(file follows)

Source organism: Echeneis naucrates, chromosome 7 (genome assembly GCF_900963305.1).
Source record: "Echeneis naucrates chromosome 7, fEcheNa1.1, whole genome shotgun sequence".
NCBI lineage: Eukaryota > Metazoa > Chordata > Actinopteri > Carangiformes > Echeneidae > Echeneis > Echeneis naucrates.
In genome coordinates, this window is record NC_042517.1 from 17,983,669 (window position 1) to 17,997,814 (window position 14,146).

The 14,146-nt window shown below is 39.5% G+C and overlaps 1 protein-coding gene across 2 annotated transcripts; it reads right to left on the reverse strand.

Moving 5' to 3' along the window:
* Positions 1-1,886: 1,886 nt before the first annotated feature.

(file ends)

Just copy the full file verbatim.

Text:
Source organism: Echeneis naucrates, chromosome 7 (genome assembly GCF_900963305.1).
Source record: "Echeneis naucrates chromosome 7, fEcheNa1.1, whole genome shotgun sequence".
NCBI lineage: Eukaryota > Metazoa > Chordata > Actinopteri > Carangiformes > Echeneidae > Echeneis > Echeneis naucrates.
In genome coordinates, this window is record NC_042517.1 from 17,983,669 (window position 1) to 17,997,814 (window position 14,146).

The 14,146-nt window shown below is 39.5% G+C and overlaps 1 protein-coding gene across 2 annotated transcripts; it reads right to left on the reverse strand.

Moving 5' to 3' along the window:
* Positions 1-1,886: 1,886 nt before the first annotated feature.